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Extra7/9/2008 12:01 AM ET

5 soaring stocks ready for a fall

Collective wisdom can give investors an early warning on stocks poised for a pullback. One candidate: Goldcorp, one of the world's biggest gold miners.

By The Motley Fool

"The bigger they are, the harder they fall." It's the worst nightmare of every investor in today's market -- buying a hot stock just before it takes a nosedive.

Every day, Web sites such as this one list companies whose shares have hit new 52-week highs. And every day, investors read the list and tremble -- some with greed, others with terror.

On our MSN CAPS investing community, these top stocks usually enjoy favorable ratings, since everyone loves a winner. But what should you do when some of CAPS' smartest investors pan one of these hot stocks?

For starters, consider using the 52-week high list as a starting point for research. Stocks rise for many reasons, but a little help from CAPS can make it easier to assess the worthiness of those reasons.

Let's see what some of the 110,000 stock gurus in CAPS have to say about some of stocks that recently hit one-year highs.

When stocks soar on the wings of success, bears become rare. So I guess it should come as no surprise that on the cusp of a potential bear market, investors remain loyal to these and other uber-successful stocks.

Topped out?
CompanySector52-week high (date reached)July 8 closeCAPS rating

Weatherford International

Oil-field services

$49.98 (June 30)



Hercules Offshore

Oil and gas drilling

$39.47 (June 30)



BP Prudhoe Bay

Oil and gas refining and marketing

$108.40 (July 7)



Complete Production Services

Oil-field services

$37.84 (July 2)





$49.10 (July 1)



Out of five stocks listed above, the least-respected company, Goldcorp (GG, news, msgs), still earns an above-average four-star rating on CAPS.

Now, the purpose of this column is to help you identify overblown growth stories -- rising stocks that the "wisdom of crowds" believes are destined to go right back down. We don't have any of those today.

So what's the next best thing to watching as the CAPS community pins a dog of a stock? Well, we can at least begin looking for fleas. Of these five companies, Goldcorp has the highest bear factor of the bunch, with 102 out of 1,622 investors polled betting against the stock.

So far, that's been a sucker's bet, but could that change? You be the judge.

The bear case on Goldcorp

Back in April, "KenbuddyPS" summed up the Goldcorp bear thesis in two words: "commodities bust." At about the same time, "Trunks9" added some detail: "One sure sign of a bubble is when people completely ignore price to earnings, and believe that no price is too high."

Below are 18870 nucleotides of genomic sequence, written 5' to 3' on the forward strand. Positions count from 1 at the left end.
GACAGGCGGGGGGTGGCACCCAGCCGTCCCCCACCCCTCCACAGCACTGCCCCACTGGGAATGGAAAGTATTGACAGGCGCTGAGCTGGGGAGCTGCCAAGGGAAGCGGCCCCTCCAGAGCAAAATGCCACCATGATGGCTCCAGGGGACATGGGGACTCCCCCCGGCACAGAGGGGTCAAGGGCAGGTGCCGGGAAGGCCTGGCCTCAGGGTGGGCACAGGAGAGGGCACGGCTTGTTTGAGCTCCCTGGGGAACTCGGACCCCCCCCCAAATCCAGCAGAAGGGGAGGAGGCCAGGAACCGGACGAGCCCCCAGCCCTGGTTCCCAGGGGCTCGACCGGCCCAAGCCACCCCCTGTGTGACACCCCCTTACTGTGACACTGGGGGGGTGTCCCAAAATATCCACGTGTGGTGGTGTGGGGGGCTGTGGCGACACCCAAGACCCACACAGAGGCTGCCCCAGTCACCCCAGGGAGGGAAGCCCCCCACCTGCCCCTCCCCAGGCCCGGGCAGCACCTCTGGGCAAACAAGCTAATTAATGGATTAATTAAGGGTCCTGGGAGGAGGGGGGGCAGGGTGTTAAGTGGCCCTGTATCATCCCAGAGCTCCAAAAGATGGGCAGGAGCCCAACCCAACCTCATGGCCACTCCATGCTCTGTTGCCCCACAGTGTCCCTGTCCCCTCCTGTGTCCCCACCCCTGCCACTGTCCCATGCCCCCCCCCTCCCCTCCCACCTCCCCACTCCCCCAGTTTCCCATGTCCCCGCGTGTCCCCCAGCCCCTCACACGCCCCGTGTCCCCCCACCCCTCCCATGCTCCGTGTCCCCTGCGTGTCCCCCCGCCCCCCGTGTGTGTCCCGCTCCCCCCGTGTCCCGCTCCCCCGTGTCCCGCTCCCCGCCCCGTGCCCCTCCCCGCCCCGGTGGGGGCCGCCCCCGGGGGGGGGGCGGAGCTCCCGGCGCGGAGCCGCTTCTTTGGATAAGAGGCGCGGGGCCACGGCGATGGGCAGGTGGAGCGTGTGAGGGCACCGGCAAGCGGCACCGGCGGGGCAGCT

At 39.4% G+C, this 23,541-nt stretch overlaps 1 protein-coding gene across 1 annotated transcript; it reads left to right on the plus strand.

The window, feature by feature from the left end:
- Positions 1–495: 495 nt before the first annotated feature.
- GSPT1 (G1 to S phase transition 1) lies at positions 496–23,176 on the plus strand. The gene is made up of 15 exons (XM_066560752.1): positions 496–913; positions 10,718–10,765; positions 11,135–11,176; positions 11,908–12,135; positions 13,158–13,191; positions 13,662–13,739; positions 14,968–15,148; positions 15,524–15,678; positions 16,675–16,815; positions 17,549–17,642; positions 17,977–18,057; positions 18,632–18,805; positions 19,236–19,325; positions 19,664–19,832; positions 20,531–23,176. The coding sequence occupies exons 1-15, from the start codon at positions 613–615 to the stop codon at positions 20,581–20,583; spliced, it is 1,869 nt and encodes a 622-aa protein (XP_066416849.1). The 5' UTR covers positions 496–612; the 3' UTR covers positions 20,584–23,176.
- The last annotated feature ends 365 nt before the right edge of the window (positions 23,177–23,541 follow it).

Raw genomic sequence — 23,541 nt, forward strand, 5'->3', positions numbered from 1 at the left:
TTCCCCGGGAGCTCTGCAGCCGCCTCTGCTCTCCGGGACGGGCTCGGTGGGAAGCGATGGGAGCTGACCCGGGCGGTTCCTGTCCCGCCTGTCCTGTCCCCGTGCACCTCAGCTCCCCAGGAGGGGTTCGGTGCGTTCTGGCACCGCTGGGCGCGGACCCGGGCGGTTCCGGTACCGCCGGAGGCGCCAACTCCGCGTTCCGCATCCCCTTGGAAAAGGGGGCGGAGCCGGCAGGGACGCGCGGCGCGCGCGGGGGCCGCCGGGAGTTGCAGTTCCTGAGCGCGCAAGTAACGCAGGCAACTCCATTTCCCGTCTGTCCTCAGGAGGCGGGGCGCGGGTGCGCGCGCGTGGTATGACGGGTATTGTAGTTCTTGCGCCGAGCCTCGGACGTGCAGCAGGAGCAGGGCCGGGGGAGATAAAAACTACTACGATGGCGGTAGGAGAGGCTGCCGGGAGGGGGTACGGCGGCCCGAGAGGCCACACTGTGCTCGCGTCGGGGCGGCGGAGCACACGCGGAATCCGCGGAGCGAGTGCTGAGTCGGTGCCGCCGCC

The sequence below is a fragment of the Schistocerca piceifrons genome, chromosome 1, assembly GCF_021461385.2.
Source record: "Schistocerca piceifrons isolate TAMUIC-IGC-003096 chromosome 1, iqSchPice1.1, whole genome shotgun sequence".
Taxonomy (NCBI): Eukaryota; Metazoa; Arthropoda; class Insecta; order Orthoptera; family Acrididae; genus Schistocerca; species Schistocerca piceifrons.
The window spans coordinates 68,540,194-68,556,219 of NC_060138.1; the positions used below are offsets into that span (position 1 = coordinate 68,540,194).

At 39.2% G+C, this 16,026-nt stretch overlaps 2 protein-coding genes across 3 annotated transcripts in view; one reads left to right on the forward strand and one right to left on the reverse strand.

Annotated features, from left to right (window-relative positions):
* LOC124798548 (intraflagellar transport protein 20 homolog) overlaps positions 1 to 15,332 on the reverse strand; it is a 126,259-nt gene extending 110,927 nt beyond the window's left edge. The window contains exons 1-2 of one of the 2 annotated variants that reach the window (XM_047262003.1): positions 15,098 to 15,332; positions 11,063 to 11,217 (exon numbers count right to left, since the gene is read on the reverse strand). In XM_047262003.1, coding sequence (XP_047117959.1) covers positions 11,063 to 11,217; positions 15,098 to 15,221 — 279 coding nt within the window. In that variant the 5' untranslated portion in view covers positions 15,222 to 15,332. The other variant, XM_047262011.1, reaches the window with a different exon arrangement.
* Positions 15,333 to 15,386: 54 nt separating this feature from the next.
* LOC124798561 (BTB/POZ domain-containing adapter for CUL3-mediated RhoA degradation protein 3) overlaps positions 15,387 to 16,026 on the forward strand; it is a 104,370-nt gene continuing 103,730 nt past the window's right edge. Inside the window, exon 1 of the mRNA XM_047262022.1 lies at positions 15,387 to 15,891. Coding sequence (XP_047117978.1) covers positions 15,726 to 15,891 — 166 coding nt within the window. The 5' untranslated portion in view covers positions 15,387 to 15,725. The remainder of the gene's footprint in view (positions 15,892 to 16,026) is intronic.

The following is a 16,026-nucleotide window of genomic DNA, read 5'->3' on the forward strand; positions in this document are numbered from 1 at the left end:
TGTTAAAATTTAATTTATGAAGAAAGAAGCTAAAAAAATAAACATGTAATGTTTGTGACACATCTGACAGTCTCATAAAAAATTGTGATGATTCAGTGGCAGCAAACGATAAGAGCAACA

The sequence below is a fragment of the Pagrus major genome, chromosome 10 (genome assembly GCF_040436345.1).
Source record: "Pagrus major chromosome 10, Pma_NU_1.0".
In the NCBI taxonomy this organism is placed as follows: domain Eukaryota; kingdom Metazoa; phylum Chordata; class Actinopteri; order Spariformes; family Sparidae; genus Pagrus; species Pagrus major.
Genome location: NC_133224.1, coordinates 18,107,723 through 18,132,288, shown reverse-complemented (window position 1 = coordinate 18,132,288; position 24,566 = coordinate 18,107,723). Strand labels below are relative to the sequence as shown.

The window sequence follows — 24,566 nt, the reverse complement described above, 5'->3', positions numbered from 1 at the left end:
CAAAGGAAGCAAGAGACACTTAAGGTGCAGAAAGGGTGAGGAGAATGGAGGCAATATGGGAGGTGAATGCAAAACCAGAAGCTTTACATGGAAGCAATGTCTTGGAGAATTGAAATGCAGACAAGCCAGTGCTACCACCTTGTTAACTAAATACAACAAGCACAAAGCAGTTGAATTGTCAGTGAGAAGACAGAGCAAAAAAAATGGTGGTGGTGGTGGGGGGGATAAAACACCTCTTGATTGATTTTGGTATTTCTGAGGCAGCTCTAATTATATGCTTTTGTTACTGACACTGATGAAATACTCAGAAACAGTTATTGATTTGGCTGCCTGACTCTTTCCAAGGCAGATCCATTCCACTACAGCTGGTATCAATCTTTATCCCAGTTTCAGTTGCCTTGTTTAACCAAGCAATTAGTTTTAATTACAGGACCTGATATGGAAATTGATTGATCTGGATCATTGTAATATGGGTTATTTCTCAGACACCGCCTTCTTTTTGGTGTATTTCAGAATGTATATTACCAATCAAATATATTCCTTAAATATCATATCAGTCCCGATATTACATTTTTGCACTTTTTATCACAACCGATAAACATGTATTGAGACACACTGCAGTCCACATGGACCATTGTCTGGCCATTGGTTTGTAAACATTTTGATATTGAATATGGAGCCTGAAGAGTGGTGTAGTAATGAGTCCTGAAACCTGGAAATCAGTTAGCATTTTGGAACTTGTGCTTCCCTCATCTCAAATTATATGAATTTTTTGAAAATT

But the most detailed argument against Goldcorp, by far, comes from "BarbarasBasics," who tells us:

Stock Charts (Year)

Graphical chart for GG
Yamana Gold
Graphical chart for AUY
Kinross Gold
Graphical chart for KGC
"Gold shares are amazingly, predictably seasonal. I have looked at seasonal patterns for over a hundred years and it is running about 95% that gold and the stocks have seasonal lows within a few weeks of July 4th, and again within a few weeks of Dec 31st. The reason is that the mining companies like to show a clean balance sheet for maximizing their banking relationships at this time and stocks follow. So (Goldcorp) is due for a pullback just from that. In addition, some easing of commodity prices, especially oil and soft commodities, seems likely to me and the commodity funds now mix oil, gold and softs, so if any of these is conspicuously weak, it pulls the fund and others down with it."

Addressing Trunks9's concern about P/E first, I do see some basis for worry. Goldcorp sells for a forward price-to-earnings ratio of 43, which seems pricey relative to peers Yamana Gold (AUY, news, msgs) (forward P/E of 16) and Kinross Gold (KGC, news, msgs) (forward P/E of 34).

And while growth estimates for Yamana may explain the lower valuation there, analysts are looking for Kinross to grow nearly 2 percentage points faster than Goldcorp over the next five years.

Also worth pointing out: Goldcorp and Kinross report having almost identical amounts of gold reserves -- yet Goldcorp carries a market cap more than twice that of Kinross.

So relatively speaking, Goldcorp is worth more than Kinross, yet it's growing its earnings less swiftly and boasting less shiny metal on its balance sheet. I admit that this falls a few cogs short of a working "sell" thesis, but it does make for an interesting comparison.

Are four stars enough to convince you to own Goldcorp? Does the stock have other issues we didn't address here? Click over to CAPS and tell us what you think.

This article was reported and written by Rich Smith for The Motley Fool. At the time of publication, he owned none of the stocks mentioned.

Editor's note: MSN CAPS is an investor intelligence service hosted by The Motley Fool. Companies are rated by players to outperform or underperform the market and are subsequently ranked from one star (the lowest) to five stars. Between Jan. 3, 2007, and May 12, 2008, five-star companies outperformed the SPDR Trust, an exchange-traded fund that tracks the S&P 500, by an average of 9 points, annualized, while one-star companies underperformed by an average of 15.6 points, annualized.

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